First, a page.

Category: Drama


Inside Llewyn Davis

March 3rd, 2015 — 3:15am

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Inside Llewelyn Davis- nf  This is a story about a fictional folk singer in the 1960s played by Oscar Isaacs. The Coen brothers wrote the screenplay and also directed it. It also features Carey Mulligan, John Goodman, Garrett Hedlund and Justin Timberlake. Think of a Bob Dylan who never became well known. He is obviously talented and believes in his music. We see him playing in clubs in Greenwich Village in Manhattan and struggling to be recognized and get work. He is intense and brooding. He is scarred by the trauma of the death of a former singing partner who jumped off the George Washington Bridge. He frequently crashes on the couches of people who like and believe in him. There is some very fine folk music in the film not only sung by the protagonist but also an outstanding background music track. This flows through most of the movie as we follow Llewelyn hitching long car rides across the country as he seeks gigs to establish himself. This is a very likable character and we believe the audience will be rooting for him as we were. Much of the film was shot in dark clubs or in the evening. We had to think twice to be sure the movie wasn’t in black and white. You might call it Film Noir without the mystery plot. We don’t see fame and fortune at the end, which might make some of us feel sad. But perhaps this movie is really for the young or those who identify with the generation still in their 20s and 30s when you are willing to hold on to your dream even when the “pot of gold” is not in sight.(2013)

 

Comment » | 3 Stars, Drama

McFarland, U.S.A.

February 19th, 2015 — 7:05pm

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McFarland, U.S.A. – sp -

What could be more all American than a sports film staring Kevin Costner? (think Bull Durham, Field of Dreams, Tip Cup, For the Love of the Game) Add to this, a New Zealand director who has established credentials in understanding cultures, not her own, by immersing herself within these places. That is Niki Caro who previously made the award winning film “Whale Rider” about an obscure Maori tribe. On top of that , Disney Studios is backing the film. McFarland, U.S.A. is certainly a United States story, but it is also an authentic depiction of first generation Mexican immigrants living in the Central California town of McFarland. The community lives by picking fruit and vegetables that will be on American tables. The kids attend school but are also employed in the fields doing the back-breaking “picking” work to add to the support of their families. Along comes a new teacher, Jim White, (Kevin Costner) who had had problems in his previous jobs and comes to McFarland as the only place which was so desperate for a teacher that he is hired. He arrives in this small, dusty, impoverished town with his wife and two daughters, none of whom is happy to be coming to this place so alien to them. He is to be the assistant football coach and teach life sciences courses. While his job as football coach soon ends, he realizes that while the kids have little going for them, some of them are incredibly fast, strong runners. The story takes off from there. On one hand you might think that you can guess the drift of the film, but this is much more than a “Chariots of Fire” lookalike. It is a moving story based on the lives of real people who you will hear about in the closing scenes and rolling credits. It will touch you, excite you and make you laugh. It will send a chill up your spine, bring a tear to your eye and you will walk out of the theater knowing you have experienced an outstanding film. (2015)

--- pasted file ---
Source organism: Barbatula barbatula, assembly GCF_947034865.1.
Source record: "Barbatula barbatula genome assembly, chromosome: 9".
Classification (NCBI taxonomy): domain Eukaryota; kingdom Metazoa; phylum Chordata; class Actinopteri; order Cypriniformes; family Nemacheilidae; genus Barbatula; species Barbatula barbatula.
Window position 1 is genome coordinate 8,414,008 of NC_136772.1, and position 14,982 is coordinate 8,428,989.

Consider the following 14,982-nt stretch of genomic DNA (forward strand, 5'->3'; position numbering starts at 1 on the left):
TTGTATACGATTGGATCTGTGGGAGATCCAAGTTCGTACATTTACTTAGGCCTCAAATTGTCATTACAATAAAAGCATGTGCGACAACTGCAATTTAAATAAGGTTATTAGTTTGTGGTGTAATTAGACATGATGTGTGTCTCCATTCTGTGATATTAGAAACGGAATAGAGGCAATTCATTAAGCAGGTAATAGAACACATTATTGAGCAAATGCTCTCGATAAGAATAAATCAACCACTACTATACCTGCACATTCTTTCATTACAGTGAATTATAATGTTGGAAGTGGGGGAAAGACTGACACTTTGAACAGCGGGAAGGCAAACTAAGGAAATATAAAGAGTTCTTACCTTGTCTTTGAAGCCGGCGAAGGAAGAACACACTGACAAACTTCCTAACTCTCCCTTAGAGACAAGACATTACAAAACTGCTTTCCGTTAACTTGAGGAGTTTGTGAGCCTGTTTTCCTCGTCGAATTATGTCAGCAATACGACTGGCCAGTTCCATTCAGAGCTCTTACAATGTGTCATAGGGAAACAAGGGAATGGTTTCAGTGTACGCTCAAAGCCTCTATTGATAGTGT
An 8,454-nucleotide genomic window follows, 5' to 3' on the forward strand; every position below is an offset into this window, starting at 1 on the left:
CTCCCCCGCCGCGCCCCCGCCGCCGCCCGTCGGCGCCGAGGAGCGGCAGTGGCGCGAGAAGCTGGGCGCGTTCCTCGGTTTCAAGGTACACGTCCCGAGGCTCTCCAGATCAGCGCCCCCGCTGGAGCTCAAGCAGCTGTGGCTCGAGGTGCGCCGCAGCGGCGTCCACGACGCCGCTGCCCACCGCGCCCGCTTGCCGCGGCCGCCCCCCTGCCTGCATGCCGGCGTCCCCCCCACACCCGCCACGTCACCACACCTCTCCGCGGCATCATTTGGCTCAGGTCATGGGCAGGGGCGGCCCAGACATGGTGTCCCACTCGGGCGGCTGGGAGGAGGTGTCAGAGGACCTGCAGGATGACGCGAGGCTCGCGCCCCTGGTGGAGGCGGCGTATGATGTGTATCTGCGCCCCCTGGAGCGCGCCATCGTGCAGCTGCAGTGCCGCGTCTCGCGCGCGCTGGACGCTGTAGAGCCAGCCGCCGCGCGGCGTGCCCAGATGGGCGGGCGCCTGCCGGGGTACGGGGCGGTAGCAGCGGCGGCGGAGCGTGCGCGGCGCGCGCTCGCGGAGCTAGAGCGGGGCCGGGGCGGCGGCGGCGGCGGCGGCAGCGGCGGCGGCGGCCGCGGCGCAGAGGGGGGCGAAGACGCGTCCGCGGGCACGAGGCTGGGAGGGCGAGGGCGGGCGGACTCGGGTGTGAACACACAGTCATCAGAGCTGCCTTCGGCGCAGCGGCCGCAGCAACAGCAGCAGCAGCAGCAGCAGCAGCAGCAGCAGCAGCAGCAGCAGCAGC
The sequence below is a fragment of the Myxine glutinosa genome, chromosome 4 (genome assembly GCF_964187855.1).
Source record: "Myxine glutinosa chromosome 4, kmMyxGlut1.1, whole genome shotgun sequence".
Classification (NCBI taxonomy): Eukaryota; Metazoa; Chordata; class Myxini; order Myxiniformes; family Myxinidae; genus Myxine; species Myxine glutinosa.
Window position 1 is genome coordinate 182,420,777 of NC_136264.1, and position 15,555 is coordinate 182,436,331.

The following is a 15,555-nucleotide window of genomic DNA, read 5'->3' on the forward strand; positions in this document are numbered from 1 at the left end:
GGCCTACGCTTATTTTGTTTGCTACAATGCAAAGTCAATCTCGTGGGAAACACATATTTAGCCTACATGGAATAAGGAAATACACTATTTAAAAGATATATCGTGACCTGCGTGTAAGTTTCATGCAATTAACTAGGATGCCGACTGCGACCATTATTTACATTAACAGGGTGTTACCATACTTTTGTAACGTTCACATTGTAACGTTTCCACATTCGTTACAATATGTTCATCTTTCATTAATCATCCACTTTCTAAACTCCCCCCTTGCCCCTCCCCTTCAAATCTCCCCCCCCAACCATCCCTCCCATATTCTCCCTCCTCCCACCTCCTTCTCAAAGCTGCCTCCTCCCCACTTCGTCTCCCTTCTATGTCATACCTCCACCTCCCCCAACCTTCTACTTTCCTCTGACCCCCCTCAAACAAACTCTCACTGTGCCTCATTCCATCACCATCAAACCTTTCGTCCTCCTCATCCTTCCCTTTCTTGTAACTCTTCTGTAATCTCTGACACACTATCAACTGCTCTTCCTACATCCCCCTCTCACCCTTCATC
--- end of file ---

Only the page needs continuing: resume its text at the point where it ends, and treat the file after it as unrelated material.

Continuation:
Comment » | 5 Stars, Drama, Family / Kids, Sport

Tangerines

February 12th, 2015 — 4:59pm

Screen Shot 2015-02-11 at 10.59.12 PMTangerines- sp Most Americans don’t know very much about the various regions of the former Soviet Union and regional wars that have occurred there over the years. For example in the 1990s there were intense battles between the Chechens and the Georgians who were fighting over land formerly lived in by people from Estonia most of whom fled back to Estonia. If these historical facts don’t mean much to you, it isn’t necessary to study maps of this area to appreciate this film. The plot is relatively simple. Ivo, an Estonian man has stayed behind to build wooden crates to help harvest a crop of tangerines, which are grown on his friend’s nearby farm. Some bloody encounters between the warring factions leave several soldiers dead and 2 injured at Ivo’s doorstep. What develops is a moving drama between these two soldiers on opposing sides and the two civilians who attempt to rescue them The story was written in two weeks by Zaza Urushadze who also eventually directed the movie after it was set up for a 30 day shoot by producer Ivo Felt. The film emerges as good of an anti-war movie that you will have ever seen. The acting is suburb with starring roles by very well known actors in their region of the world. They are: Lembit Ulfsak, Mikheil Meskhi, Giorgi Nakhashidze, Elmo Niiganen and Raivo Trass. The film was nominated for a Golden Globe and currently is one of the nominees for an Oscar as Best Foreign Film. It has English subtitles and deserves to be translated into many different languages and shown all over the world. It may be a little while until is passes through your local Art Movie theatre but it is worth tracking down and seeing it when it becomes available. (2015)